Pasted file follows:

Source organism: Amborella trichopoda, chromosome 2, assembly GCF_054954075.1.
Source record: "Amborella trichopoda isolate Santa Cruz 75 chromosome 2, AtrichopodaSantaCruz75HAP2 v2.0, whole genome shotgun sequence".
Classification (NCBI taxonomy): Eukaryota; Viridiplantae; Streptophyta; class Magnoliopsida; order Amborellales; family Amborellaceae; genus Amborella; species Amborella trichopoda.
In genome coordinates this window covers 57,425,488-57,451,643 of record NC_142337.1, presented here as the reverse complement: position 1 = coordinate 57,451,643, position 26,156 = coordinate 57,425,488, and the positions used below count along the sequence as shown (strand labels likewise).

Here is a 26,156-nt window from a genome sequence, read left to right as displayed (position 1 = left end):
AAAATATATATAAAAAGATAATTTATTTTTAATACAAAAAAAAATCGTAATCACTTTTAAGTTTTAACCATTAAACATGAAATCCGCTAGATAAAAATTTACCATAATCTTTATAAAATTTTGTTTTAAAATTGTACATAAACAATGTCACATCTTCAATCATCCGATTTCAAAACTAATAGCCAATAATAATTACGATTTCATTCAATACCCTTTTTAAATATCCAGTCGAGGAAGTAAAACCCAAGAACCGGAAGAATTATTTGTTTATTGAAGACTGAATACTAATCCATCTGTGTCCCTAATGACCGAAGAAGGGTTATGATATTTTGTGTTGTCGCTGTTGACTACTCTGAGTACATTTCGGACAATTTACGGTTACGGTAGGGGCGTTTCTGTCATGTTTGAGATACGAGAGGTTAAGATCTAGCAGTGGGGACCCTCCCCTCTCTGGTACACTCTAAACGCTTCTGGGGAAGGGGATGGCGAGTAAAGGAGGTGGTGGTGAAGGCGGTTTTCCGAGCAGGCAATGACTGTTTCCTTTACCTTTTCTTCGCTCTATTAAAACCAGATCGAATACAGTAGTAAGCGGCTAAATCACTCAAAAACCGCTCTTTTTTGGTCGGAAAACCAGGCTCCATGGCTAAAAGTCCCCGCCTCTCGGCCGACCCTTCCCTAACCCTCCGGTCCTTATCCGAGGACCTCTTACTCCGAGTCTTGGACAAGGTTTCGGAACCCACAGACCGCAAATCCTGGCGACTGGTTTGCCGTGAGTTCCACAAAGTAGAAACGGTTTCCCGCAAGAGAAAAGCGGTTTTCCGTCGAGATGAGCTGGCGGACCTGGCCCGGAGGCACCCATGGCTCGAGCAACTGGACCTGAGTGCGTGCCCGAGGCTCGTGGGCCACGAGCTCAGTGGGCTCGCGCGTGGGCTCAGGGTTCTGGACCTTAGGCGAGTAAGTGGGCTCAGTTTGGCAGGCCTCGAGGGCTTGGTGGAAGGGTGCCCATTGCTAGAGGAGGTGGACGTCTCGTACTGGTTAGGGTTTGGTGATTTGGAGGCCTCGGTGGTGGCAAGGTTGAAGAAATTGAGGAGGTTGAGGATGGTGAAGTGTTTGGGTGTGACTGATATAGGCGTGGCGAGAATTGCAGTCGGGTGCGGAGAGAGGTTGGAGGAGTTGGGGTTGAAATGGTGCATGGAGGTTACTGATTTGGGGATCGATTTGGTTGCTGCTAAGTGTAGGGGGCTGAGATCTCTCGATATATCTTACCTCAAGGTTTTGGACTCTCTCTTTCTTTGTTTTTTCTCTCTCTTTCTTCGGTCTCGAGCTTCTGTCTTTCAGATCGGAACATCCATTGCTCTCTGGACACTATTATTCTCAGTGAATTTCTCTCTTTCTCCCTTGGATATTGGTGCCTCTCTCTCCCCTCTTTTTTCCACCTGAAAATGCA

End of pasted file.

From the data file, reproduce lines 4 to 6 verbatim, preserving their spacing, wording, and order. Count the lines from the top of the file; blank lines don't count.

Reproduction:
In genome coordinates this window covers 57,425,488-57,451,643 of record NC_142337.1, presented here as the reverse complement: position 1 = coordinate 57,451,643, position 26,156 = coordinate 57,425,488, and the positions used below count along the sequence as shown (strand labels likewise).

Here is a 26,156-nt window from a genome sequence, read left to right as displayed (position 1 = left end):
AAAATATATATAAAAAGATAATTTATTTTTAATACAAAAAAAAATCGTAATCACTTTTAAGTTTTAACCATTAAACATGAAATCCGCTAGATAAAAATTTACCATAATCTTTATAAAATTTTGTTTTAAAATTGTACATAAACAATGTCACATCTTCAATCATCCGATTTCAAAACTAATAGCCAATAATAATTACGATTTCATTCAATACCCTTTTTAAATATCCAGTCGAGGAAGTAAAACCCAAGAACCGGAAGAATTATTTGTTTATTGAAGACTGAATACTAATCCATCTGTGTCCCTAATGACCGAAGAAGGGTTATGATATTTTGTGTTGTCGCTGTTGACTACTCTGAGTACATTTCGGACAATTTACGGTTACGGTAGGGGCGTTTCTGTCATGTTTGAGATACGAGAGGTTAAGATCTAGCAGTGGGGACCCTCCCCTCTCTGGTACACTCTAAACGCTTCTGGGGAAGGGGATGGCGAGTAAAGGAGGTGGTGGTGAAGGCGGTTTTCCGAGCAGGCAATGACTGTTTCCTTTACCTTTTCTTCGCTCTATTAAAACCAGATCGAATACAGTAGTAAGCGGCTAAATCACTCAAAAACCGCTCTTTTTTGGTCGGAAAACCAGGCTCCATGGCTAAAAGTCCCCGCCTCTCGGCCGACCCTTCCCTAACCCTCCGGTCCTTATCCGAGGACCTCTTACTCCGAGTCTTGGACAAGGTTTCGGAACCCACAGACCGCAAATCCTGGCGACTGGTTTGCCGTGAGTTCCACAAAGTAGAAACGGTTTCCCGCAAGAGAAAAGCGGTTTTCCGTCGAGATGAGCTGGCGGACCTGGCCCGGAGGCACCCATGGCTCGAGCAACTGGACCTGAGTGCGTGCCCGAGGCTCGTGGGCCACGAGCTCAGTGGGCTCGCGCGTGGGCTCAGGGTTCTGGACCTTAGGCGAGTAAGTGGGCTCAGTTTGGCAGGCCTCGAGGGCTTGGTGGAAGGGTGCCCATTGCTAGAGGAGGTGGACGTCTCGTACTGGTTAGGGTTTGGTGATTTGGAGGCCTCGGTGGTGGCAAGGTTGAAGAAATTGAGGAGGTTGAGGATGGTGAAGTGTTTGGGTGTGACTGATATAGGCGTGGCGAGAATTGCAGTCGGGTGCGGAGAGAGGTTGGAGGAGTTGGGGTTGAAATGGTGCATGGAGGTTACTGATTTGGGGATCGATTTGGTTGCTGCTAAGTGTAGGGGGCTGAGATCTCTCGATATATCTTACCTCAAGGTTTTGGACTCTCTCTTTCTTTGTTTTTTCTCTCTCTTTCTTCGGTCTCGAGCTTCTGTCTTTCAGATCGGAACATCCATTGCTCTCTGGACACTATTATTCTCAGTGAATTTCTCTCTTTCTCCCTTGGATATTGGTGCCTCTCTCTCCCCTCTTTTTTCCACCTGAAAATGCA